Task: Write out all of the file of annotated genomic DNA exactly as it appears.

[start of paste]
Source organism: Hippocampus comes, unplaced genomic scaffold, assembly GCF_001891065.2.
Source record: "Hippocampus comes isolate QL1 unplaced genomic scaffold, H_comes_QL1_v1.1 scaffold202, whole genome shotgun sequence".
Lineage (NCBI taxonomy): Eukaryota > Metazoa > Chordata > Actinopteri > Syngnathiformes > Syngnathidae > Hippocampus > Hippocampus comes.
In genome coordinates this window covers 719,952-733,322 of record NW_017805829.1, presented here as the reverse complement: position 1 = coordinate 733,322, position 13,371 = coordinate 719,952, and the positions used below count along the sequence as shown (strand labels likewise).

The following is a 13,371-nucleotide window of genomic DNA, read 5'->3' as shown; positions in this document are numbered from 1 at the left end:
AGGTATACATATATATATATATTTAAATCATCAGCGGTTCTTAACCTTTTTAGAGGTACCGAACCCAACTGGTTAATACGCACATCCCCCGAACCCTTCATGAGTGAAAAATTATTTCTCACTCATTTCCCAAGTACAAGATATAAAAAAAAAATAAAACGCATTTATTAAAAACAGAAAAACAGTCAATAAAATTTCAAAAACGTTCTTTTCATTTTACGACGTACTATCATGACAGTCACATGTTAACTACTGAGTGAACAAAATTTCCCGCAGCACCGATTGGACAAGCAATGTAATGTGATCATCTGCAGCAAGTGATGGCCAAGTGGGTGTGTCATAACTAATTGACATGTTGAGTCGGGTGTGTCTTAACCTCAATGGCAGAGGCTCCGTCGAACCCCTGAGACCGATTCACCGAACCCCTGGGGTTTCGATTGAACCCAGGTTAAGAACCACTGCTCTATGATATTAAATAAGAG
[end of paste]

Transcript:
Source organism: Hippocampus comes, unplaced genomic scaffold, assembly GCF_001891065.2.
Source record: "Hippocampus comes isolate QL1 unplaced genomic scaffold, H_comes_QL1_v1.1 scaffold202, whole genome shotgun sequence".
Lineage (NCBI taxonomy): Eukaryota > Metazoa > Chordata > Actinopteri > Syngnathiformes > Syngnathidae > Hippocampus > Hippocampus comes.
In genome coordinates this window covers 719,952-733,322 of record NW_017805829.1, presented here as the reverse complement: position 1 = coordinate 733,322, position 13,371 = coordinate 719,952, and the positions used below count along the sequence as shown (strand labels likewise).

The following is a 13,371-nucleotide window of genomic DNA, read 5'->3' as shown; positions in this document are numbered from 1 at the left end:
AGGTATACATATATATATATATTTAAATCATCAGCGGTTCTTAACCTTTTTAGAGGTACCGAACCCAACTGGTTAATACGCACATCCCCCGAACCCTTCATGAGTGAAAAATTATTTCTCACTCATTTCCCAAGTACAAGATATAAAAAAAAAATAAAACGCATTTATTAAAAACAGAAAAACAGTCAATAAAATTTCAAAAACGTTCTTTTCATTTTACGACGTACTATCATGACAGTCACATGTTAACTACTGAGTGAACAAAATTTCCCGCAGCACCGATTGGACAAGCAATGTAATGTGATCATCTGCAGCAAGTGATGGCCAAGTGGGTGTGTCATAACTAATTGACATGTTGAGTCGGGTGTGTCTTAACCTCAATGGCAGAGGCTCCGTCGAACCCCTGAGACCGATTCACCGAACCCCTGGGGTTTCGATTGAACCCAGGTTAAGAACCACTGCTCTATGATATTAAATAAGAG